Tammy Ven Dange at the National Plastics Summit

National Plastics Summit:

Thoughts from the 2 March 2020 Event

In this episode of Plastics Revolution, we’re doing something a little bit different. Last week I was at the National Plastics Summit at the Parliament House in Canberra, Australia.

This event was sponsored by the Australian Government and the invite said (paraphrased) “this Summit seeks to accelerate solutions to the proliferation of plastic waste, and activate the actions agreed to by states and territories last year in the National Waste Policy Action Plan.”

There were 200 of us invited from various industries.  This included consumer products companies like McDonalds and Officeworks to plastics manufacturers, waste management companies, recyclers and packaging companies.  There were also a number of government officials, not-for-profits and experts from academia there as well.

As far as format goes, the day was largely divided into 5 concurrent sessions around various topics which were advertised as round tables. They were held once in the morning, and again after lunch.

While there, I had the opportunity to randomly interview participants about solutions they were proposing, and what they thought of the event.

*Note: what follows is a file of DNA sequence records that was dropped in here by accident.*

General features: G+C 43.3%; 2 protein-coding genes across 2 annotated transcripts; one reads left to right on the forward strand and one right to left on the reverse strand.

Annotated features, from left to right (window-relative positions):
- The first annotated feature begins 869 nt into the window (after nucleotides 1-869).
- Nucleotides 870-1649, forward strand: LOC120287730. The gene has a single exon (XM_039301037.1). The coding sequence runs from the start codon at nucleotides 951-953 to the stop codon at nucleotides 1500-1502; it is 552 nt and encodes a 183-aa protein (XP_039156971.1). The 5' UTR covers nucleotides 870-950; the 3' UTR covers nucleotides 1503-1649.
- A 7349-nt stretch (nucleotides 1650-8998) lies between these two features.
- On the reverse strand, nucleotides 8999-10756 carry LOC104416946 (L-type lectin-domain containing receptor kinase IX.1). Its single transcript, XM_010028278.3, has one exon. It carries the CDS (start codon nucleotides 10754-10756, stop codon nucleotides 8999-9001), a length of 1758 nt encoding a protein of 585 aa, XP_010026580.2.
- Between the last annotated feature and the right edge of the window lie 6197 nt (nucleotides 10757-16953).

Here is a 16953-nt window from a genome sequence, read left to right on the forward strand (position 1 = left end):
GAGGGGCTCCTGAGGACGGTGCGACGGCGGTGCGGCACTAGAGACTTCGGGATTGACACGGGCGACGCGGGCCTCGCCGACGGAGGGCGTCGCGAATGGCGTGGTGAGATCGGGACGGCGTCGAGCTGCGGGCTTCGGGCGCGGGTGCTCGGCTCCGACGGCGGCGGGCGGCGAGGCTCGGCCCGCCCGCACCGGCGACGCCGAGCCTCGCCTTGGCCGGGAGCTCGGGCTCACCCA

Before we hear what they have to say, let me just clarify the separation of duties between the federal and local governments – which is often referred collectively as the COAG or the Council of Australian Governments.

It is the local governments that are actually responsible for waste management and recycling services for their communities.  The federal government has national authority for legislation, taxation and budget distribution. They also have significant purchasing power for their own needs.

So, let’s hear now what some of the attendees had to say about the National Plastics Summit.

While the views of those I interviewed are obviously just a sample of those attending, I think they made some valid points.  And I have a few thoughts myself.

I think many of us assumed that we would actually be spending the day in working groups.  Instead, there was a pre-selected panel of speakers for each round table, and then we had an opportunity to ask questions or comment on what they had to say if there was enough time.

The format made it really hard to provide any feedback, especially if you had some thoughts off topic. As such, I agree with many of those that I interviewed that we didn’t really spend that much time on solutions.

When there were solutions, there were obviously conflicts with views as you would expect with such diverse group of attendees.  The larger companies said that scale, standardisation and support for large investments were needed.